Temperatures likely to set record in 2003

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The Independent Online

Next year could be the warmest since records began, figures released by the Meteorological Office suggest.

Global temperatures in 2003 are forecast to exceed those in 1998, the hottest year to date, when thermometers rose partly because of the El Niño effect, a weather phenomenon caused by the Pacific Ocean warming up.

Last year was the second- warmest year on record and nine of the 10 hottest years have now been since 1990.

In Britain in the past 12 months, Met Office figures have shown the mean central England temperature was 10.5C (51F) – only 1949, 1990 and 1999 were warmer.

Phil Jones, of the Climatic Research Unit at the University of East Anglia, which compiles weather data with the Met Office, said: "Globally, warm years generally occur during the latter stages of El Niño events in the eastern equatorial Pacific Ocean.

"The warmth of 2002 is remarkable considering how small this effect was during much of the year, compared with the influence of the large 1997-98 El Niño event in the record breaking year of 1998. Given that a moderate El Niño event is taking place, there is a good chance that 2003 will be warmer than 2002."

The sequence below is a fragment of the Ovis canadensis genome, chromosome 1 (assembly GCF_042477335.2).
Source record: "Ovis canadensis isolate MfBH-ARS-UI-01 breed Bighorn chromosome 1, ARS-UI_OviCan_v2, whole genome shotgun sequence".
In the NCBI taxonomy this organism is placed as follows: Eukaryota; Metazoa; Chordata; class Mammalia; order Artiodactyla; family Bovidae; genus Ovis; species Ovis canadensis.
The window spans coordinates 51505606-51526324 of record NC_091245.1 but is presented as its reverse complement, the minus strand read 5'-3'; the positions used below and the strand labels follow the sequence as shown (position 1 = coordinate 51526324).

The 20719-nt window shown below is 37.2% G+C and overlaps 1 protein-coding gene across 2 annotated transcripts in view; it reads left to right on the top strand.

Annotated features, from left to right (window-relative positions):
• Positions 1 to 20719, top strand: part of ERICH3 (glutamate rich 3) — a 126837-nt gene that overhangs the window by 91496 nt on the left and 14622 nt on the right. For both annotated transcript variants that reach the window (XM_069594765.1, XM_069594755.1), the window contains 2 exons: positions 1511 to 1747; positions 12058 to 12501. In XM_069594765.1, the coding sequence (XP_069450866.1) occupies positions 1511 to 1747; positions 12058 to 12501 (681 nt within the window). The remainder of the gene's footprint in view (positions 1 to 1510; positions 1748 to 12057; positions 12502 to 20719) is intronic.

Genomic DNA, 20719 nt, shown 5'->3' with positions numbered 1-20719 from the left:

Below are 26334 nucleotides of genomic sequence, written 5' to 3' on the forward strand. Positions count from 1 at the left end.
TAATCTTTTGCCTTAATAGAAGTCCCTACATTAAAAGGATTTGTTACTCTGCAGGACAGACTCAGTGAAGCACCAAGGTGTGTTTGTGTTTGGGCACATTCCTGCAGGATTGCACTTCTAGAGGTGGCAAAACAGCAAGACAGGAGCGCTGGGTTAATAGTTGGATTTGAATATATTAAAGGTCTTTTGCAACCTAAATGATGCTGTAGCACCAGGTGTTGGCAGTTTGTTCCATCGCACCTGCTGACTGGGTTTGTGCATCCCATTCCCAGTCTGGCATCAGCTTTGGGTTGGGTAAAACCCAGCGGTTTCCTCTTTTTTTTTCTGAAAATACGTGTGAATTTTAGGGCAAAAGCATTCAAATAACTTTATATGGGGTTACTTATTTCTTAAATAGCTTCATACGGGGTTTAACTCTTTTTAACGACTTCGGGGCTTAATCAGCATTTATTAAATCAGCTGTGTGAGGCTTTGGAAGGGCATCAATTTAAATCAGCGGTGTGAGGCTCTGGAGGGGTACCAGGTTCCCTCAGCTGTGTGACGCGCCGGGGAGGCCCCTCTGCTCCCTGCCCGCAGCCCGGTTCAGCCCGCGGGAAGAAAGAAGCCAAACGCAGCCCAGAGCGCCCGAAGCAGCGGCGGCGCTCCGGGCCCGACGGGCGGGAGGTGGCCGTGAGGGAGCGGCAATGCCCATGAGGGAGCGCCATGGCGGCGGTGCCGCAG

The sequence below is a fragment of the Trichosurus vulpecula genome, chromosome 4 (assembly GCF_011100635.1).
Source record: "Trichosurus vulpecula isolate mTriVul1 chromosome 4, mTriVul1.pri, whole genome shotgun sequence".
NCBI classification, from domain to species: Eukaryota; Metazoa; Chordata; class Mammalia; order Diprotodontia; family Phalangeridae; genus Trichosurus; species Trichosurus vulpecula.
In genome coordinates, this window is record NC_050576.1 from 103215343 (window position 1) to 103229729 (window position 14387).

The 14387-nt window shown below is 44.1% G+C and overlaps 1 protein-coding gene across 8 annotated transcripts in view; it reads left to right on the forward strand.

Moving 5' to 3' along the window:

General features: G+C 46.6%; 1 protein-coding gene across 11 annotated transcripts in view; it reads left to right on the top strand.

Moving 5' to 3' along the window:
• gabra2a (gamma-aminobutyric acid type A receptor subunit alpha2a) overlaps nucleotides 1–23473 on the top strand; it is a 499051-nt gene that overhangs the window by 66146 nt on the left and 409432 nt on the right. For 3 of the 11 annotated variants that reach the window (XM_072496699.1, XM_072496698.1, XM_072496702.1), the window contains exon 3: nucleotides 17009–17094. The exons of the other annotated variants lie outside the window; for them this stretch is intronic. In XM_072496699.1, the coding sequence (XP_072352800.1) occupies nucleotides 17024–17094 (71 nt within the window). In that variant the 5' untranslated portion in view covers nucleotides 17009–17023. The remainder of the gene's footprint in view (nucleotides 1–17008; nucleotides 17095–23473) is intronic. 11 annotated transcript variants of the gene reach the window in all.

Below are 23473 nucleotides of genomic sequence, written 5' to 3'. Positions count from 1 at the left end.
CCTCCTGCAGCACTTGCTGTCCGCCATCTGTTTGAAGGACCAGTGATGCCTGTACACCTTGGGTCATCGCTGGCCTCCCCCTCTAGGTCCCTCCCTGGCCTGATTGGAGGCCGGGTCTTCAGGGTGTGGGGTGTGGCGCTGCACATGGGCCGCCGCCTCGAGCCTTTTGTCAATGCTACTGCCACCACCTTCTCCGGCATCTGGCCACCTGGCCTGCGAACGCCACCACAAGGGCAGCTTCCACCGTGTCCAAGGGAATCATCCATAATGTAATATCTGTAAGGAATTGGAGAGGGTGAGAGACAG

The Met Office's Hadley Centre for Climate Prediction and Research has forecast the global surface temperature in 2003 will be 0.55C above the average temperature for 1961-90.

A Met Office spokesman said this prediction was the same for the warmest year, 1998, and there was a 50 per cent chance that 2003 would be warmer than four years ago.

Average global temperatures have risen by more than 0.6C over the past 100 years and it is thought the warming over the past 50 years is mainly due to activities such as the burning of fossil fuels.

If weather conditions over the oceans are excluded, the temperature in 2002 equalled 1998, when the average land air reading was 0.88C above the average for 1961-90.

* Householders in areas of southern England were being warned yesterday that heavy rain could lead to widespread flooding. Parts of Kent and Sussex were still saturated with water despite a largely dry weekend and experts fear that rivers will struggle to cope.

Ray Kemp, an Environment Agency spokesman, said: "We are quite worried. There have been no problems today but the ground remains saturated.

"If the forecast rain stays then there will almost certainly be some flooding. If we get less than an inch the system may just about cope with it but any more than that and there will be problems." The alert follows heavy rain on Thursday night, which led to flood warnings on a part of the Medway in Kent and the Ouse in East Sussex.